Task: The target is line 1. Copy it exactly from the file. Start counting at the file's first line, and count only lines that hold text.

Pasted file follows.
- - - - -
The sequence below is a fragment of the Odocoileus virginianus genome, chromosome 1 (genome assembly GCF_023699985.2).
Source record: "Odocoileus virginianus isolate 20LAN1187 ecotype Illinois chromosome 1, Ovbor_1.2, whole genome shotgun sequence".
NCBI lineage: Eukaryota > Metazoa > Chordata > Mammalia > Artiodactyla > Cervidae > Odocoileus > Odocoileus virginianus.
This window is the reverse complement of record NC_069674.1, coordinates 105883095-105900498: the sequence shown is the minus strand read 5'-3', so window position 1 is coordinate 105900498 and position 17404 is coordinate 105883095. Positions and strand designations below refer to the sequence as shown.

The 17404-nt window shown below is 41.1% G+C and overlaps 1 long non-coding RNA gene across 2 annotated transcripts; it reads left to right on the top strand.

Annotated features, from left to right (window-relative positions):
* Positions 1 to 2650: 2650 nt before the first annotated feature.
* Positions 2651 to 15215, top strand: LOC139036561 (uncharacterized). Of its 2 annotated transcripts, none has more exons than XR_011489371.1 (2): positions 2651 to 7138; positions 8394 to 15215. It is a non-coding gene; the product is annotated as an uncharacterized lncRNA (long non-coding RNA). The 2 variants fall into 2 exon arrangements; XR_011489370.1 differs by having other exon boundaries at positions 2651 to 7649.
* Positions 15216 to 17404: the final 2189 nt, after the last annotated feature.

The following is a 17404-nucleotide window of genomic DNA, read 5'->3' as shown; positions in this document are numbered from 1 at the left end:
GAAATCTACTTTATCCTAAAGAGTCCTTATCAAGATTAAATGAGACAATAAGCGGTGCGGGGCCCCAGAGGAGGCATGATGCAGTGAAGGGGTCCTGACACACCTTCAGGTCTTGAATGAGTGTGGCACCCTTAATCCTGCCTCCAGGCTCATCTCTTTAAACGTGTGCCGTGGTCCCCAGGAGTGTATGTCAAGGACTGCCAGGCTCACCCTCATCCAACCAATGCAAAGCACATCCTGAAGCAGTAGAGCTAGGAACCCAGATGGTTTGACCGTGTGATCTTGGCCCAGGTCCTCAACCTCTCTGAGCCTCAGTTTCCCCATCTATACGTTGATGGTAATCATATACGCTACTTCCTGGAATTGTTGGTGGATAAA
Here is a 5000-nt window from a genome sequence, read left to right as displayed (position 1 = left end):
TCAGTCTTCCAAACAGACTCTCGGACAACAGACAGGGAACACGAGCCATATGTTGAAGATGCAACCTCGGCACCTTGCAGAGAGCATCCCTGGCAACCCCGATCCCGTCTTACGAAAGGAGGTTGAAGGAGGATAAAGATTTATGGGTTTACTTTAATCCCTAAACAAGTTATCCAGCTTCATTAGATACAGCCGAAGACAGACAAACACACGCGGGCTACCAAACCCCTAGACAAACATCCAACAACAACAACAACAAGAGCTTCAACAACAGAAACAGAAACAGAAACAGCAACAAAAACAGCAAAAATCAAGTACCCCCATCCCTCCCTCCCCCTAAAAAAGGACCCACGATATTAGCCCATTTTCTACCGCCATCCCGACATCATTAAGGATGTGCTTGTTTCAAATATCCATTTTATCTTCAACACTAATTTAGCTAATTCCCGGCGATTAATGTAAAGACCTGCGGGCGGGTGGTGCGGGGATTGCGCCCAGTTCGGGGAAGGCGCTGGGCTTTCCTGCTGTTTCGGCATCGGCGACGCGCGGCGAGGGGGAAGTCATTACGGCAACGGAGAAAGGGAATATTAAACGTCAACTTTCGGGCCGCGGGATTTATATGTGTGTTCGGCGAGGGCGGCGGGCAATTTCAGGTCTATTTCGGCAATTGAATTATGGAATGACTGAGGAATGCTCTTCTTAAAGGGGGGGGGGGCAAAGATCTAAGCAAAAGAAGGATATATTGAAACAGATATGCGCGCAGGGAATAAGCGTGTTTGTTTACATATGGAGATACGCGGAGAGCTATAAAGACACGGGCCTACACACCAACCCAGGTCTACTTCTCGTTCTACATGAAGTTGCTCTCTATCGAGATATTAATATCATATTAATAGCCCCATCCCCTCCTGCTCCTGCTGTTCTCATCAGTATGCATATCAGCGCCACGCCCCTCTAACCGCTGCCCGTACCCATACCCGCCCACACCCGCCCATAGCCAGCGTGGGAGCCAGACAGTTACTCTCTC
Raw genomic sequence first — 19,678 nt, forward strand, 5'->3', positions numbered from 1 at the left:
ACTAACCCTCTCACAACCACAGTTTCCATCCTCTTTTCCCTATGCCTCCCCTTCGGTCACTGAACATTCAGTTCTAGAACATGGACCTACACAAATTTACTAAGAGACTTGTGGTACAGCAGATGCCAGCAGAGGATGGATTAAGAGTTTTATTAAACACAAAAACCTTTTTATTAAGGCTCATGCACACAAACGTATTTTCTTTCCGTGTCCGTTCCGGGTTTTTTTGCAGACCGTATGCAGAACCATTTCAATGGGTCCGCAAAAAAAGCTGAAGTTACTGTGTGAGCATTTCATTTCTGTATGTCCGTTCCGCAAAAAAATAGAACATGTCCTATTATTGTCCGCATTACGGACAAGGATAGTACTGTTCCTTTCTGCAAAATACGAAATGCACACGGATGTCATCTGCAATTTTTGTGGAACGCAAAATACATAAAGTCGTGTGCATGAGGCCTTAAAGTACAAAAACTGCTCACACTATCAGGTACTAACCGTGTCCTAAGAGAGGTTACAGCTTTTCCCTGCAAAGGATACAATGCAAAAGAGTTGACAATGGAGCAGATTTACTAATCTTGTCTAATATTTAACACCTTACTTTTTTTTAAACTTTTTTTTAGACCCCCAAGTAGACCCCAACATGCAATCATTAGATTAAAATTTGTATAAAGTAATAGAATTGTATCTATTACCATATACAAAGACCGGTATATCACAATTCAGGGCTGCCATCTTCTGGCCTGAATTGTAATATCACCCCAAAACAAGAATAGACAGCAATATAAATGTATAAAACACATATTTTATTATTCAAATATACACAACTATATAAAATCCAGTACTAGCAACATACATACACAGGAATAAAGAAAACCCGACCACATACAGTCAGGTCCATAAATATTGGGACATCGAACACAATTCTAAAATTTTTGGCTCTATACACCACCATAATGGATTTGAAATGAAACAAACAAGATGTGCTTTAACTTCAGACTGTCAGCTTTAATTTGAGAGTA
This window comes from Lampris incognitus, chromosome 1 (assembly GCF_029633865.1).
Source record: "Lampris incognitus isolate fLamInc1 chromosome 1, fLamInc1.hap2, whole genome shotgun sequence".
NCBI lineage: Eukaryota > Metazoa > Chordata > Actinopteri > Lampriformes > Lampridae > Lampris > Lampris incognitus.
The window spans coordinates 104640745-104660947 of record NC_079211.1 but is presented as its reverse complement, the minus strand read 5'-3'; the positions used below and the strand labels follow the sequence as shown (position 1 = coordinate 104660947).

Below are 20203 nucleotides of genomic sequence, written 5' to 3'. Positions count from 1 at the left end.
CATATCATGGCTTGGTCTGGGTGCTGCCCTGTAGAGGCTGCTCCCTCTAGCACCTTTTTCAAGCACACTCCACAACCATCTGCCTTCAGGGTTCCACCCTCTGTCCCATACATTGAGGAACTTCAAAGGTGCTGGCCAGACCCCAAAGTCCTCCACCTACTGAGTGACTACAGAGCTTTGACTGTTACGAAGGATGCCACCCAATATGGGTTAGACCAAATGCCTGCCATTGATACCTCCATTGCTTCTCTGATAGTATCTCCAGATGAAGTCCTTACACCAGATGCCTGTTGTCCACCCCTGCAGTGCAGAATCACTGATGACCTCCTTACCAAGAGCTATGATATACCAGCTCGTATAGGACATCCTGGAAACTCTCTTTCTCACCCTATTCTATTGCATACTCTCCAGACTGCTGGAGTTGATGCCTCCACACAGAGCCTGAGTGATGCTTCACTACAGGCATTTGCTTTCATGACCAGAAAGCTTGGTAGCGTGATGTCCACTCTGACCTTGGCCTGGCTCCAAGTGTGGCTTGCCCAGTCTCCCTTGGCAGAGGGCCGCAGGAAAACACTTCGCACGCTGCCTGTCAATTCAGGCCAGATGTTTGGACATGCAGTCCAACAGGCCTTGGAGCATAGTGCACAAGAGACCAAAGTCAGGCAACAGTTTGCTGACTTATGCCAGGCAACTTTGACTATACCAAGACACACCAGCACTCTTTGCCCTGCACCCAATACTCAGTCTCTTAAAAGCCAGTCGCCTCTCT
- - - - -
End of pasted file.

The sequence below is a fragment of the Odocoileus virginianus genome, chromosome 1 (genome assembly GCF_023699985.2).